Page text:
Tips for Destressing this Summer | Summer Guest Blogger Series

This is one I know you’re all going to love! Being in Florida for the entire summer, the struggle is REAL to relax and enjoy our time and also cram as much into these 8 weeks as humanly possible. We don’t want to come back to NoVa wishing we’d done something in “all” of our time here! But as a mom with 2 small-ish kids, I know I have to build in time for us all to sit at home and unwind. I find that the things we do the most are go to the beach, read, and grab ice cream, and for us this creates a nicely balanced day with an activity, some planned rest time, and a fun treat! Together we’ll learn more about quieting those “more more more” voices, minimizing that summer to do list, and destressing this summer. Please share your own personal tips in the comments!


Who’s Driving Your To-Do List? 3 steps to downsize it and de-stress this summer

Traditionally, summer marks a time when routines can loosen up a little. As school winds down, visions of lazier days, family time, vacations, and fun excursions dance in our heads.

Unfortunately, we often forget what the reality of 10 less-structured weeks FEELS like — and it’s usually just as stressful as the school year, just in different ways. So when it comes to coordinating your family’s work, home, fun, and other obligations, can I give you some unsolicited advice? Hop on the “do less” trend and make way for wiggle room – leave as much time, space, and breathing room as you can get away with on your calendar.

Now I know this isn’t easy. Summer feels so fleeting, and between your loved ones constantly asking to make plans and the twinges of FOMO you feel scrolling through social media, the pressure to “make memories” and “complete your summer bucket list” can be intense.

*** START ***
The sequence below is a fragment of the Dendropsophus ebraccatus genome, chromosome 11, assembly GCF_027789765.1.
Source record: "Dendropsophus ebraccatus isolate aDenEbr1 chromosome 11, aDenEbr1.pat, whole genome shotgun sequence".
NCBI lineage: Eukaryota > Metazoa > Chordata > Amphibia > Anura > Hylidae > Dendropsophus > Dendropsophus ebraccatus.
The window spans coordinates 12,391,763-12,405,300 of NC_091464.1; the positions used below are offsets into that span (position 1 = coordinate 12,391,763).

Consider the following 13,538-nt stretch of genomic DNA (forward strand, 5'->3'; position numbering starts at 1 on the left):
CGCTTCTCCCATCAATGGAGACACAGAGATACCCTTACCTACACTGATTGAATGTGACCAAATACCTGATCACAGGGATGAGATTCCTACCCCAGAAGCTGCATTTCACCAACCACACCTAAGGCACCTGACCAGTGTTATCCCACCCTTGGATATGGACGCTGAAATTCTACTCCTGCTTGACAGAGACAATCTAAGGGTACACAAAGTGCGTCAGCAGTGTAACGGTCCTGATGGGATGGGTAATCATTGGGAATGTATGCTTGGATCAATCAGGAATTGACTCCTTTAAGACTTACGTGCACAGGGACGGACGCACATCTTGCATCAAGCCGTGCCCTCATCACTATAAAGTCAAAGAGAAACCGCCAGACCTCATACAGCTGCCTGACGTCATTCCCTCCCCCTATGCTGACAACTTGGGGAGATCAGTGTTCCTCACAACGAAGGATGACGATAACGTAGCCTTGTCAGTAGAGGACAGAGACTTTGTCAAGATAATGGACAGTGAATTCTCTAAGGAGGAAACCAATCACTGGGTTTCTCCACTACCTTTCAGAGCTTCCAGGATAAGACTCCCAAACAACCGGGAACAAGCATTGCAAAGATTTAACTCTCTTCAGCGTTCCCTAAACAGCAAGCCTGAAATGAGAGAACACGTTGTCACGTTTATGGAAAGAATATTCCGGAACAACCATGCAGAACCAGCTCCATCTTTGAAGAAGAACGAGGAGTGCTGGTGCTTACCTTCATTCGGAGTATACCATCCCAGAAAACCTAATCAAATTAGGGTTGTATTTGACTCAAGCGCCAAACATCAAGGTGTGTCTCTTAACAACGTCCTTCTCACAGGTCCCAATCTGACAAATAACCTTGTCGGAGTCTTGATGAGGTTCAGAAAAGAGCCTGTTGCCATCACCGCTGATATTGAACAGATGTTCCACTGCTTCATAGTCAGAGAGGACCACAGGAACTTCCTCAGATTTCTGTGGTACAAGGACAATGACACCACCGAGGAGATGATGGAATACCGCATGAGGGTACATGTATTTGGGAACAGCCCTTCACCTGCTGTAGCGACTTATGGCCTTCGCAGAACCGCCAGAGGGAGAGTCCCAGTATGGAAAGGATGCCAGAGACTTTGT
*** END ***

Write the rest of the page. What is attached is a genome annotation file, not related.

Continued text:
Let me introduce you to 3 sources where your feelings of obligation are coming from so you can deal with them, take a fresh look at your to-do list, and prioritize more of your own needs while paring down everyone else’s.


Voice 1: OTHERS



Work: boss, coworkers, clients, emails, phone calls, interruptions

Home: partner, kids, pets, in-laws, daily have-tos like feeding, bathing, cleaning up, home upkeep

Kid-Related: kid friends/parents, classmates, play dates, teachers, school, PTA, coaches, sports teams, volunteering

Community: neighbors, homeowners associations, volunteering, church

How the voice of “others” affects you: 

The more people and obligations that surround you, the more you’ll feel pulled in multiple directions and the more decision fatigue you’ll have deciding what to say “yes” and “no” to. 

While there may be a time and place in the future where you can juggle dozens of demands like a pro, I especially advise anyone with younger children to recognize that there are already so many “have to” tasks you’ll need energy for: feeding, bathing, soothing, hands-on help and supervision, etc. 

The more you simplify your schedule, the more time you’ll have to keep your resilience up and enjoy the moments that matter.

Action step: 

Do a brain dump and take a close look at where your time is going. Think of what you regularly do daily, weekly, monthly, and occasionally. Is there anything you can eliminate, delegate, or strategize so you have more time to take better care of yourself, fix what frustrates you from day to day, and enjoy more of what lights you up?  


Destressing this summer by identifying 3 sources where your feelings of obligation are coming from so you can prioritize your own needs.


Voice 2: Your “WORST SELF”



This is an internal voice that constantly reminds you of your most negative qualities, making you worry that you’re selfish, lazy, uncaring, a terrible parent, too permissive, fat, undisciplined, disorganized, messy, thoughtless, frazzled, scattered, unloving, etc.